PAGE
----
Related Reading: LinkedIn Events: Why They’re Awesome & How To Create Them

Creating an event-specific hashtag is also the perfect way to allow attendees to directly engage with your brand and become active participants in its promotion. Every time you post about your event, you want to always include this hashtag. This goes for your social media posts, other marketing channels, and any printed material. Reinforcing the hashtag helps anchor your event and keeps it on people’s minds. Try to stick to one consistent hashtag. No one likes a hashtag spammer.

Use whichever platforms make the most sense to you, depending on where you expect to find your target audience.

Related Reading: How to Market a Conference 

Post-Event Promotion

Ride the Momentum After Your Event

If you thought the promotion period was over because the event has passed, then you’re wrong! 

An event should not be the be-all-end-all solution for bringing awareness to your company. Instead, it should be a stepping stone toward your business goals and garner the attention you desire. This is the time to start compounding on all the activity your event has received. In other words: amplify your success, just like a B2B PR hit.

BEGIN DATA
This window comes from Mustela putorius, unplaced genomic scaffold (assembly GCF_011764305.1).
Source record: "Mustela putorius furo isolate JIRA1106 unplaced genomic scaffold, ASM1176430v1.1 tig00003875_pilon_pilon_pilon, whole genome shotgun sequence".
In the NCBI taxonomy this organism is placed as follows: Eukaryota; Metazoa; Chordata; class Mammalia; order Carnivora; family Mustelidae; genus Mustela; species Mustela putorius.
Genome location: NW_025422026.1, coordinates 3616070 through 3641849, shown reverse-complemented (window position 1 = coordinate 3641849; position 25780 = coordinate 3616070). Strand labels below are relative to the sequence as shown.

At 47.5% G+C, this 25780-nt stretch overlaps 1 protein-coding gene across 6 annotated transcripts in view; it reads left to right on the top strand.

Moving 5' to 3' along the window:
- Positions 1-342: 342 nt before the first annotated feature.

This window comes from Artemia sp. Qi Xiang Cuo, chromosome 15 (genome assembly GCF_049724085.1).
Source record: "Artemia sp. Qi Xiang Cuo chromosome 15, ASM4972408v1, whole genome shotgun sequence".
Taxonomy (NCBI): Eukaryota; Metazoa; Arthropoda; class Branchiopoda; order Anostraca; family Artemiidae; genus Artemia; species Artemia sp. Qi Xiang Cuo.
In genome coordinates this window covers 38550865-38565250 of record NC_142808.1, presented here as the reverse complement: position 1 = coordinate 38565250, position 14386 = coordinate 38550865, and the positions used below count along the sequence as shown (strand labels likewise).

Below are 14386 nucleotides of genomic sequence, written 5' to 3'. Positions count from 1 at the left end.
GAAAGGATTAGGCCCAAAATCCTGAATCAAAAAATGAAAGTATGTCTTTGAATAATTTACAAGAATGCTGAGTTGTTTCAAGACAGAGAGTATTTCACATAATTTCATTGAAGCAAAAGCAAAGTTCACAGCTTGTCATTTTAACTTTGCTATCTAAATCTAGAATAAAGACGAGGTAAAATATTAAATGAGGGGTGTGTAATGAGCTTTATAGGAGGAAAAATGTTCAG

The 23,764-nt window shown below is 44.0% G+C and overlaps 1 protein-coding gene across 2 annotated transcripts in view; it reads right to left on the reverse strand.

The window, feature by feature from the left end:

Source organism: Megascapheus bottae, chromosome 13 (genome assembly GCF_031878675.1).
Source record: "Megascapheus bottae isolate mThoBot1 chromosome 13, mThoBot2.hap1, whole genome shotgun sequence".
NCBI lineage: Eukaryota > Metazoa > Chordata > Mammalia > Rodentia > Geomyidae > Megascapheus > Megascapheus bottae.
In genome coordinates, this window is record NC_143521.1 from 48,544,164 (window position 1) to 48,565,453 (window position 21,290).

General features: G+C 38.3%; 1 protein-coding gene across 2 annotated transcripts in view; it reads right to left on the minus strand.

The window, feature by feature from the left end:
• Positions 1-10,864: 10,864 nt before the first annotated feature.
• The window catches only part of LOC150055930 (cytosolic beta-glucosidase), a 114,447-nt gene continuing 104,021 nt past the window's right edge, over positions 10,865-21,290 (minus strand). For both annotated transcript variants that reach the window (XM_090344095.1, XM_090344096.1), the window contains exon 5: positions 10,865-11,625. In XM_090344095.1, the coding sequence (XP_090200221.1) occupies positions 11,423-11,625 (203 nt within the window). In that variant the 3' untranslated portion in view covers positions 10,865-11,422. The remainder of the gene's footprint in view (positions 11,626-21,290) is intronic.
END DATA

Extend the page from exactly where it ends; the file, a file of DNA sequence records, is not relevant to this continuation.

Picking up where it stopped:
Provide A Summary

Event recap posts are often easy and fun to create. A summary of presentations, photos during the event, and positive feedback quotes can keep the conversation surrounding your brand going and show others what they missed if they didn’t attend. User-generated content is much more relatable to people, so put a few of the best photos on your social platforms. Be sure to tag and mention people.

Related Reading: How to Take Your User-Generated Content from Good to Great

Be Generous With Thank-yous

Show gratitude after the event by thanking the speakers, sponsors, and attendees in follow-up tweets and posts. You can even send out surveys to collect information on what went well and what you can improve for next time. As we mentioned, showing your audience your appreciation is good for networking.

Keep Sharing!

In the days after the event, listen for others’ tweets, mentions, and blog posts. Then, when you see these mentions, share them! 

Related Reading: The Zendaya Method: How to Take Your Strategy to the Tipping Point

Corporate events are an excellent way to connect with your employees, customers, and business partners. Nonetheless, there’s little reward without proper promotion, so if you plan to host an in-person event, give it your all. You’re creating an experience that has the potential to build short-term and long-term success for your B2B brand and insert your company in the minds of consumers for a long time to come.